Parenting With AWE (part 1 of 5)

This is part 1 of a 5-part series

On my desk I have a yellowed post it note simply with the letters AWE. “AWE” stands for affection, warmth and encouragement. I think that by putting these three words into action with your children can change the trajectory of your relationship with them.

Of course, this is easier said than done when we are in the midst of the battle and feel that we’re losing ground. It is amazingly easy to revert to the old ways of shame-based parenting since many of its results are immediately evident, while the results of parenting with AWE often only come after a long period of investment.

Many parenting experts talk about a child’s “emotional bank account.” Using this analogy, shame-based parenting makes many more withdrawals than deposits. Although this may sound like an oversimplification, shame-based parenting focuses on making withdrawals, while AWE-based parenting concentrates on placing deposits into the emotional bank account.

We can also make deposits into and withdrawals from the emotional bank account of our spouse. Joe White, president of Kanakuk Kamps and an all-around great guy, did something that I’ll never forget at a Promise Keepers event. He threw a bag of red beans and a bag of white beans into the arena and challenged the men to try an experiment for a month: Every time they took a withdrawal from their wife’s emotional bank account, they should put a red bean in a jar; and every time they made a deposit, they should place a white bean in another jar. After a month, they were to look at the jars and measure how they had done.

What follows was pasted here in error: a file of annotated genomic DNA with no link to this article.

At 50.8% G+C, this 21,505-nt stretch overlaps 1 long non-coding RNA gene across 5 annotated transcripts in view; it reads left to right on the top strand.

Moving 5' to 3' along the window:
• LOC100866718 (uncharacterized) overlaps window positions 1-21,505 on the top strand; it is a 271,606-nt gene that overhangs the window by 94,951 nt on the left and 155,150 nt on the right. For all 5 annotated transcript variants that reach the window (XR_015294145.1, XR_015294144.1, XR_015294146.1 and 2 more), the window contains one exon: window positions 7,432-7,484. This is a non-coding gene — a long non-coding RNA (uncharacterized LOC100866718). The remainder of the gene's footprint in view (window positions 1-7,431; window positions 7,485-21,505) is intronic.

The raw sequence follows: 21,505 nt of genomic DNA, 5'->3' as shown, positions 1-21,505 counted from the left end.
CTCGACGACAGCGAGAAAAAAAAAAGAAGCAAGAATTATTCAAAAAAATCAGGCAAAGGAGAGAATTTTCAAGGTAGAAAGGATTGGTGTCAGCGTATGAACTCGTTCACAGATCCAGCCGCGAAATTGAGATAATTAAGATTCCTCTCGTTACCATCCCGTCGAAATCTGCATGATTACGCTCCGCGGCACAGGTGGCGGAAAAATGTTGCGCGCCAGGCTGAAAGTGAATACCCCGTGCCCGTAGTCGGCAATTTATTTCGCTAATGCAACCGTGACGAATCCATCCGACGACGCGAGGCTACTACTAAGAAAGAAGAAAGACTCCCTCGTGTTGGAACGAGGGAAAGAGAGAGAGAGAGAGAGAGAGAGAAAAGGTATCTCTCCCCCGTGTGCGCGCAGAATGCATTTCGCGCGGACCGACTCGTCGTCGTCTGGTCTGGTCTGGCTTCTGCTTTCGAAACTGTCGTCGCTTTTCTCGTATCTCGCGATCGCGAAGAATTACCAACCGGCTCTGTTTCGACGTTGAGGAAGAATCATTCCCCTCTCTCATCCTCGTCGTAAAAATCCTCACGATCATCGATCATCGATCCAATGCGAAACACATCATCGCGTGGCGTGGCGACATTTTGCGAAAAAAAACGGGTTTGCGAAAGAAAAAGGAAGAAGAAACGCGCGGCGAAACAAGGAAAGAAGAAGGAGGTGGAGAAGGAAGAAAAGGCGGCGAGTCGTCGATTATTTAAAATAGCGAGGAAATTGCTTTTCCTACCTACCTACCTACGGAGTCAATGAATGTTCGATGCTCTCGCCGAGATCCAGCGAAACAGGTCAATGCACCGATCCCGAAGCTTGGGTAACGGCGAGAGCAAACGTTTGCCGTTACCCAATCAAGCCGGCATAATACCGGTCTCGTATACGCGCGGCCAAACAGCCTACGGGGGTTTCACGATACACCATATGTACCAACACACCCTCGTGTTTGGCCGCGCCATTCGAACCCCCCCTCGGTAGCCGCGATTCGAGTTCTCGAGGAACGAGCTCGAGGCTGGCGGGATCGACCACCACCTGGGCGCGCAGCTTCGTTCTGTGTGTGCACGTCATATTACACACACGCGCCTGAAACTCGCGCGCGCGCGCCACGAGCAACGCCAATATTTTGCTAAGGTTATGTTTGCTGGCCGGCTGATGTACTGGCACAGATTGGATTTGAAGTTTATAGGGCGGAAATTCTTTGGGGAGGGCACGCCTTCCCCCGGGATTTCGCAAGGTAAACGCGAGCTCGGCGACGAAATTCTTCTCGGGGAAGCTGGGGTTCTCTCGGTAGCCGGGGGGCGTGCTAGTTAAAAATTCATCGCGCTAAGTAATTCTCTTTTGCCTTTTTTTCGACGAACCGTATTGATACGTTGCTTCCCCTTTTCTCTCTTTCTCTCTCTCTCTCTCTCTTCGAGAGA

Shame-based parenting uses words and actions that cause kids to think they aren’t loved or valuable. Shame-based parenting is performance-oriented and approval-focused. Kids from shame-based homes say that nothing was ever good enough for Dad or that Mom used to say things like “Can’t you do anything right?” and “Just let me do it, so it gets done on time.” Those words win the battle but lose the war.

AWE-based parenting, on the other hand, makes our children feel loved and accepted even in the midst of discipline. I have a plaque hanging on the wall in my office, and I love what it says: “Every child needs someone who is irrationally positive about them.” Kids who live in an environment of affection, warmth and encouragement feel listened to and appreciated. These kids have the confidence to go out and take on life because they know their parents believe in them, value them and enjoy them.

Cathy and I need a lot of reminders to drop the old style and pick up the right way to parent. Here’s our AWE reminder list:


  • Saying “I’m sorry” to my children when I blow it
  • Praising often
  • Believing the best of them
  • Forgiving them
  • Hugging often
  • Saying “I love you” every day
  • Writing thank-you notes and love notes
  • Praying for them
  • Speaking with a tender tone of voice
  • Bragging about them
  • Playing together
  • Listening to them (listening is the language of love)
  • Spending time together
  • Going out on special dates


  • Nagging
  • Belittling them
  • Being sarcastic
  • Making negative put-downs
  • Criticizing
  • Screaming
  • Never saying “I’m sorry”
  • Fighting constantly with my spouse
  • Talking about them negatively to others
  • Showing favoritism
  • Being silent
  • Heaping guilt on them
  • Being rude and irritable

Parenting with AWE means parenting with affection, warmth and encouragement. It doesn’t mean we stop disciplining, but it does mean we try our best to stop shaming our children into making the right decisions. If we would only work as hard at creating a warm, loving environment of affection and affirmation in our family as we do at working in our vocation, we would have a better family atmosphere.

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Jim Burns

Jim Burns is the president of HomeWord. He speaks to thousands of people around the world each year. He has close to 2 million resources in print in 20 languages. He primarily writes and speaks on the values of HomeWord, which are: Strong Marriages, Confident Parents, Empowered Kids, and Healthy Leaders. Some of his most popular books are: Confident Parenting, The Purity Code, Creating an Intimate Marriage, Closer, and Doing Life with Your Adult Children. Jim and his wife, Cathy, live in Southern California and have three grown daughters, Christy, Rebecca, and Heidi; three sons-in-law, Steve and Matt, and Andy; and three grandchildren, James, Charlotte and Huxley.

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